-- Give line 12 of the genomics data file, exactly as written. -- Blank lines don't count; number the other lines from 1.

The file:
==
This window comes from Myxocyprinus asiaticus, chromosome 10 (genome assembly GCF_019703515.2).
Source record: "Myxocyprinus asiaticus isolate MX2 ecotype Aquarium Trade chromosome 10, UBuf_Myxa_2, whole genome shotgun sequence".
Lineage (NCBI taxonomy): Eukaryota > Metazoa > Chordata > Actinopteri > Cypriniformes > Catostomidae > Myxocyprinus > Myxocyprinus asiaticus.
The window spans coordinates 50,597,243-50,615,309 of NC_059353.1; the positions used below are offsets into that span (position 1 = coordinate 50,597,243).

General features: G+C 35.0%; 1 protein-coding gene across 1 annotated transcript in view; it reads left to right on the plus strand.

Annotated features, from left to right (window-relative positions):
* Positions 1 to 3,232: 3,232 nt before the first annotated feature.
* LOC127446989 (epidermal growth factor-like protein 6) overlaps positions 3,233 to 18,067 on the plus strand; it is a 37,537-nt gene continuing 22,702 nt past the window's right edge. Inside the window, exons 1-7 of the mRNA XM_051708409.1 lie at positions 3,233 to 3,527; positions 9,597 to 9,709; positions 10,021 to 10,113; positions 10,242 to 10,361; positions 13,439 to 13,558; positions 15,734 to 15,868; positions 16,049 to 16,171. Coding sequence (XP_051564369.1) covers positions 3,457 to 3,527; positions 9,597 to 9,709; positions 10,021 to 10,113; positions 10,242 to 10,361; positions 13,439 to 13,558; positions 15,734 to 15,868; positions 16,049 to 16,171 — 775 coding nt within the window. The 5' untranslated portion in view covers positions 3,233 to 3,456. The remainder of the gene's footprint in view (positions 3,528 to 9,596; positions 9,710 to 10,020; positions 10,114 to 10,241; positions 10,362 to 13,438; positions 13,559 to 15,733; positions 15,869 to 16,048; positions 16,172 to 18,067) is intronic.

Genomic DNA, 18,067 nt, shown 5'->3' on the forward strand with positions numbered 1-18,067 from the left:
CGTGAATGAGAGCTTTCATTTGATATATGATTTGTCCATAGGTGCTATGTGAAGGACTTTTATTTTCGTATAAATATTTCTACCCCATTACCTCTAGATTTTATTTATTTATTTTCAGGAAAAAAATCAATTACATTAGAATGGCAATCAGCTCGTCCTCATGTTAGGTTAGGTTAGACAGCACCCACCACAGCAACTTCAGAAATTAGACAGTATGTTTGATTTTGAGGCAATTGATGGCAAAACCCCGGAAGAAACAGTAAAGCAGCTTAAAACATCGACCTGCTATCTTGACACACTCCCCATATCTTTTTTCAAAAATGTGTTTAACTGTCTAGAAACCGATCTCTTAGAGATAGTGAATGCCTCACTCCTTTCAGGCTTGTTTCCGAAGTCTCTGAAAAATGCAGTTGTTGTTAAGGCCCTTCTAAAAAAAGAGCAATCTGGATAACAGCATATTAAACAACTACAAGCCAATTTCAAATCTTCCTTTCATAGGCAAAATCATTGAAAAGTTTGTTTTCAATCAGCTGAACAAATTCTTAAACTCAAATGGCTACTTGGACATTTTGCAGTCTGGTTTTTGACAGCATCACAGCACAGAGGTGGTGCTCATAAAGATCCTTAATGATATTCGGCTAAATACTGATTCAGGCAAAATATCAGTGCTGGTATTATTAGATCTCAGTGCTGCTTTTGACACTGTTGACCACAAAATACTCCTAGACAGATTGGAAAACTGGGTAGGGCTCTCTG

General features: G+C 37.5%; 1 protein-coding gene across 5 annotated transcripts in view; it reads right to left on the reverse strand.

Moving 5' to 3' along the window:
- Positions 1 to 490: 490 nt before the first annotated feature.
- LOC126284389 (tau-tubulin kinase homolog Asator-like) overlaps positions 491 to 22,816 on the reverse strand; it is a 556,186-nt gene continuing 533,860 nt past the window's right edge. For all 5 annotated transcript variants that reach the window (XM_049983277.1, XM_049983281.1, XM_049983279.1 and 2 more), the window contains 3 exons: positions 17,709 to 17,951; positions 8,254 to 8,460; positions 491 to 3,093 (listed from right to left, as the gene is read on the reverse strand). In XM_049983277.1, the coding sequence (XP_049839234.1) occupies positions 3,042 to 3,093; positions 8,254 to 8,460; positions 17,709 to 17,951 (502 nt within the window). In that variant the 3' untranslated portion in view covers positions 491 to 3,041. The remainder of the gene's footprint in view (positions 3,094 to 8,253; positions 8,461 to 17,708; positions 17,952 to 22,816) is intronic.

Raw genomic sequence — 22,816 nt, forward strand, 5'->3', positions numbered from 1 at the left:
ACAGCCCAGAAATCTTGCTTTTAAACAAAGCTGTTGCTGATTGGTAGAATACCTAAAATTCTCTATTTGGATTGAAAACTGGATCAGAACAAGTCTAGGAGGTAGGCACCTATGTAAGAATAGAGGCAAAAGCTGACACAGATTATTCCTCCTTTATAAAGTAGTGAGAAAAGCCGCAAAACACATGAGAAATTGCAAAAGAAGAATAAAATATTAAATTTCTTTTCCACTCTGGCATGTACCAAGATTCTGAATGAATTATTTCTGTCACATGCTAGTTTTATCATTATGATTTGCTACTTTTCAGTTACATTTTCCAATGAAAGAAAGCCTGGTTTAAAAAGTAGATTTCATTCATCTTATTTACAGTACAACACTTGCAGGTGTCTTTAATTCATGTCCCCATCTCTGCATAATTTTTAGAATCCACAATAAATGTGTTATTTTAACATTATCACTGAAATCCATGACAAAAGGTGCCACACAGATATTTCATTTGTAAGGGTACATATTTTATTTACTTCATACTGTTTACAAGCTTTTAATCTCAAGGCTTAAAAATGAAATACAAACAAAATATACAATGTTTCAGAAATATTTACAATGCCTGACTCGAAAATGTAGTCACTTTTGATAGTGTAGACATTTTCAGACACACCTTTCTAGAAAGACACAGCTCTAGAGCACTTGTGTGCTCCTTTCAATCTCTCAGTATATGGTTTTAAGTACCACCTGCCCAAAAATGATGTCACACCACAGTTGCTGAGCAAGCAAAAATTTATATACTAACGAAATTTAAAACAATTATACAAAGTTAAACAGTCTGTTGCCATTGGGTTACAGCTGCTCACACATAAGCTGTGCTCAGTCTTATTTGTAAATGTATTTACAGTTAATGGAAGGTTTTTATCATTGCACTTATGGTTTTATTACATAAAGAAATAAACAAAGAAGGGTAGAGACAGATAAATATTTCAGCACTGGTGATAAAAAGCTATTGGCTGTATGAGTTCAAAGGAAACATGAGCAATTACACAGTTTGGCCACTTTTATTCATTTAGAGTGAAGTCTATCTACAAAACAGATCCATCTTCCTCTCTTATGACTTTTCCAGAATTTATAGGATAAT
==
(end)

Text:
Moving 5' to 3' along the window: